Linux kernel 5.19.12 can damage Intel laptop LCDs

PSA: Users running Linux on laptops with Intel processors should avoid Linux Kernel 5.19.12 due to an error that might physically harm the display. Fortunately, kernel 5.19.13 has already fixed the issue. Versions 6.0 and 6.1 have also begun rolling out with many significant changes.

Recent reports from Intel laptop users running Linux Kernel 5.19.12 describe “white flashing” on their screens. A Linux engineer found that the issue could ruin the LCD, urging users to immediately roll back to an earlier iteration. The critical flaw prompted developers to issue a quick update.

The problem appears to originate from a faulty Intel graphics driver, which Linux kernel engineer Ville Syrjäl describes as a bad panel power sequencing delay. Greg Kroah-Hartman, the developer who released 5.19.13, said that users should only upgrade to the new kernel if they’re experiencing this issue.

According to Tom’s Hardware, the problem affects any Intel-based laptop that directly wires the integrated display to the integrated graphics. All Nvidia Optimus laptops and possibly some Intel-Radeon combined notebooks could face this issue because they always let the iGPU control the screen, even when the dedicated GPU is rendering the graphics. Your laptop might be safe if you can disable Optimus mode.

Most Linux users likely have to wait until kernel 5.19.13 is available for their specific distro. The engineers examining the LCD problem didn’t say whether the newly-released kernels 6.0 and 6.1 also include fixes for the issue.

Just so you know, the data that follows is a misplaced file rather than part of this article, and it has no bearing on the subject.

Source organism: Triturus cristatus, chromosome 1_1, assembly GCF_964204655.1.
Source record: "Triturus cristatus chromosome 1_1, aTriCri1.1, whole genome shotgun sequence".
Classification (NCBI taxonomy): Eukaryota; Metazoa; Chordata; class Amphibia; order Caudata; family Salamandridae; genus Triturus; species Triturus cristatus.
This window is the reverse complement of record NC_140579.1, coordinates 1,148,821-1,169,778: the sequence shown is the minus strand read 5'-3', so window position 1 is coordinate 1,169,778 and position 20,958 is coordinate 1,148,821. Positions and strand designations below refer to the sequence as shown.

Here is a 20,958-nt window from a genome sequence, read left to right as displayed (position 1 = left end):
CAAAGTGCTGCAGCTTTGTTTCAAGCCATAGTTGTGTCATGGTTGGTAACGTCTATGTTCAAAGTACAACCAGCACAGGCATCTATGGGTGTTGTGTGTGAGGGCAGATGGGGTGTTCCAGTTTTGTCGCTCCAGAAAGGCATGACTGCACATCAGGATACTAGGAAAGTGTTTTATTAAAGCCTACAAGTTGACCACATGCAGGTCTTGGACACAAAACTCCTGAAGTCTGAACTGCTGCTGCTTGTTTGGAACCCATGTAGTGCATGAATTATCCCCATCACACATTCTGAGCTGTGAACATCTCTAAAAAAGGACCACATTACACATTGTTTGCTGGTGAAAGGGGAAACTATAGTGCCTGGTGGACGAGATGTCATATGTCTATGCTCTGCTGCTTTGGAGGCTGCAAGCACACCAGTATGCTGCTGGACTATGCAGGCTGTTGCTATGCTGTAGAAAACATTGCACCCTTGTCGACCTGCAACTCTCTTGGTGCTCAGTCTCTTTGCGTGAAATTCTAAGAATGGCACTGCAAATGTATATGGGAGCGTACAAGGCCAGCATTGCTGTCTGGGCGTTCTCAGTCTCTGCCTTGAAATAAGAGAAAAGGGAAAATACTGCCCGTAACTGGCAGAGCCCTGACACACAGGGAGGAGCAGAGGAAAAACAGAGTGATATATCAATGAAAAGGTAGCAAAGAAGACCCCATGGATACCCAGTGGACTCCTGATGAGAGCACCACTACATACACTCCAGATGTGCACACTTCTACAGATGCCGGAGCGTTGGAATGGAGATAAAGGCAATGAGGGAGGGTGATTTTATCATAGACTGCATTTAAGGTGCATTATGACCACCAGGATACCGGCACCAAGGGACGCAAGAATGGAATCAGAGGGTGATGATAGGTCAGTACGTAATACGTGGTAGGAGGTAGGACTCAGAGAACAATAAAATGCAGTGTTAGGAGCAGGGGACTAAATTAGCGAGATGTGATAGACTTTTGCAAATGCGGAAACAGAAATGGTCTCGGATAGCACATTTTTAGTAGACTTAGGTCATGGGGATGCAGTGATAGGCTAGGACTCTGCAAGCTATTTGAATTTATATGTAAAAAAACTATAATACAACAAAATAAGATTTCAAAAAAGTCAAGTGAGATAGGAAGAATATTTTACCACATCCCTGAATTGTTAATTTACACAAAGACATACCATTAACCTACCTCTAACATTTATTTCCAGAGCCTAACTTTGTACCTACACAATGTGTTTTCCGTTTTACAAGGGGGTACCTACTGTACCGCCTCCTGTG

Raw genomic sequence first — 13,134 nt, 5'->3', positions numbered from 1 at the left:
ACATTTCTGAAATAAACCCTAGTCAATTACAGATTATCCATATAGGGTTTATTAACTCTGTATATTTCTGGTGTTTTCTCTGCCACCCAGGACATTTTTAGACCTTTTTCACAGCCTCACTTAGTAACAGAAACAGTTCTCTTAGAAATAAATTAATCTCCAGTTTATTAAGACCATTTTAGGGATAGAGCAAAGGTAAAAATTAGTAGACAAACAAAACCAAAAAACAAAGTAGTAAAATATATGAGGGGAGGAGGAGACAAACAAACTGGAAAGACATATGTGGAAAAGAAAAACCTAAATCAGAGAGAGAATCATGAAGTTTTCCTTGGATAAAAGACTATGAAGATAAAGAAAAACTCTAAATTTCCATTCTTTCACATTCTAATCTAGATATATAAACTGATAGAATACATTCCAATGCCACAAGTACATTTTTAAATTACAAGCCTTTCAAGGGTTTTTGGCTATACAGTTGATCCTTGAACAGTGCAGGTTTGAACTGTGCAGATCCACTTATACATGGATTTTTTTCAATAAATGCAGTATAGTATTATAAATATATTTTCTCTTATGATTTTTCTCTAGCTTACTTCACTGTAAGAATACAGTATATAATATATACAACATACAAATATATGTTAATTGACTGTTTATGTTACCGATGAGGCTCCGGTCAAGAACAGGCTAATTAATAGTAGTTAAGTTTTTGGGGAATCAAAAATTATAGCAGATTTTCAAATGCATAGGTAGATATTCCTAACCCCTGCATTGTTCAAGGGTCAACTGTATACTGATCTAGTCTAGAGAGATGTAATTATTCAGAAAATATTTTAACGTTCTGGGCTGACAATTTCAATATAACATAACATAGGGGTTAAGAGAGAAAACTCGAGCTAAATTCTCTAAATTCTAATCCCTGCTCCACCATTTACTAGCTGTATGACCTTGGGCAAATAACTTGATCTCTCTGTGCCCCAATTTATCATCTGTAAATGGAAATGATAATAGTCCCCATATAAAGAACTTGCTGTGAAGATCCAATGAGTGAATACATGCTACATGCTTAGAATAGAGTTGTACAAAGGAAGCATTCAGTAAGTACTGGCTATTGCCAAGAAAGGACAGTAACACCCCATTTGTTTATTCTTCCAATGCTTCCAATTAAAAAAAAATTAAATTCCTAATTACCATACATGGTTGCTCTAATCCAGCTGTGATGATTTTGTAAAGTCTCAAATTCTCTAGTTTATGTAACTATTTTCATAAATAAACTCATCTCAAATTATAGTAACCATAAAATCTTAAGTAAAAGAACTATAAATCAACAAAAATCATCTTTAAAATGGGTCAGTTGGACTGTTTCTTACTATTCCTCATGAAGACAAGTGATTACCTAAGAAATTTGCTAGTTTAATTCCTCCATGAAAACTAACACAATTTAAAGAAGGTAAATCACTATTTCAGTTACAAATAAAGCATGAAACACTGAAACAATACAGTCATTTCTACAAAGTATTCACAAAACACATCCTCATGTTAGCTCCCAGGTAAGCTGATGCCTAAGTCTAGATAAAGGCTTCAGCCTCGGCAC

Released for most major distros this week, Linux Kernel 6.0 supports the newest hardware architectures, including Raptor Lake, Meteor Lake, Arc Alchemist, and RDNA 3. It also marks a start for the operating system’s entrance into Arm by introducing support for the Arm-based Qualcomm Snapdragon laptops. Furthermore, the new kernel fixes a vestigial 20-year-old workaround that slows down recent AMD processors.

Kernel 6.1 closes a significant Bluetooth security hole and makes the first steps towards supporting the Rust programming language, which Google uses to develop Android. Another addition is a new Error Detection and Correction (EDAC) driver that lets Intel systems decode hardware errors faster, though it’s unclear if that includes the LCD issue. The new EDAC driver error decoder is faster than the traditional firmware decoder but can still fall back to it if needed.

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